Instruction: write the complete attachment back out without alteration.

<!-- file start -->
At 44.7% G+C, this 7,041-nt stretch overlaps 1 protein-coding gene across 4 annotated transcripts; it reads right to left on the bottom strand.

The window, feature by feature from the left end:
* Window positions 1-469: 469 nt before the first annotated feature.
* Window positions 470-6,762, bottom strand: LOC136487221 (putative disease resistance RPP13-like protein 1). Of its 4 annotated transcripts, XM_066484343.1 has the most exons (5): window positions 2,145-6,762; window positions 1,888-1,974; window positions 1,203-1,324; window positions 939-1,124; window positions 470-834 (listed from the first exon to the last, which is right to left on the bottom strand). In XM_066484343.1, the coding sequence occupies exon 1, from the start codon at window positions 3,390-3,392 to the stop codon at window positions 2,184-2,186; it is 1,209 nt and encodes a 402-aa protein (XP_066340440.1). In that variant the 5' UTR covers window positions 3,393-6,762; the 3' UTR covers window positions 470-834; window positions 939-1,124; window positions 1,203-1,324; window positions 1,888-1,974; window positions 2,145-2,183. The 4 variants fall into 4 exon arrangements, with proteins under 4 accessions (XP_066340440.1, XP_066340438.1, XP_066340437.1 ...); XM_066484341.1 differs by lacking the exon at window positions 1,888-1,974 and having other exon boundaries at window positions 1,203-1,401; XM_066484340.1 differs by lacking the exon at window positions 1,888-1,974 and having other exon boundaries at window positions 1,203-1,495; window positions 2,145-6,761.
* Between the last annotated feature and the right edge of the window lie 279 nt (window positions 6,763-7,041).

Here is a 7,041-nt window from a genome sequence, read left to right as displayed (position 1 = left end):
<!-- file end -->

At 44.7% G+C, this 7,041-nt stretch overlaps 1 protein-coding gene across 4 annotated transcripts; it reads right to left on the bottom strand.

The window, feature by feature from the left end:
* Window positions 1-469: 469 nt before the first annotated feature.
* Window positions 470-6,762, bottom strand: LOC136487221 (putative disease resistance RPP13-like protein 1). Of its 4 annotated transcripts, XM_066484343.1 has the most exons (5): window positions 2,145-6,762; window positions 1,888-1,974; window positions 1,203-1,324; window positions 939-1,124; window positions 470-834 (listed from the first exon to the last, which is right to left on the bottom strand). In XM_066484343.1, the coding sequence occupies exon 1, from the start codon at window positions 3,390-3,392 to the stop codon at window positions 2,184-2,186; it is 1,209 nt and encodes a 402-aa protein (XP_066340440.1). In that variant the 5' UTR covers window positions 3,393-6,762; the 3' UTR covers window positions 470-834; window positions 939-1,124; window positions 1,203-1,324; window positions 1,888-1,974; window positions 2,145-2,183. The 4 variants fall into 4 exon arrangements, with proteins under 4 accessions (XP_066340440.1, XP_066340438.1, XP_066340437.1 ...); XM_066484341.1 differs by lacking the exon at window positions 1,888-1,974 and having other exon boundaries at window positions 1,203-1,401; XM_066484340.1 differs by lacking the exon at window positions 1,888-1,974 and having other exon boundaries at window positions 1,203-1,495; window positions 2,145-6,761.
* Between the last annotated feature and the right edge of the window lie 279 nt (window positions 6,763-7,041).

Here is a 7,041-nt window from a genome sequence, read left to right as displayed (position 1 = left end):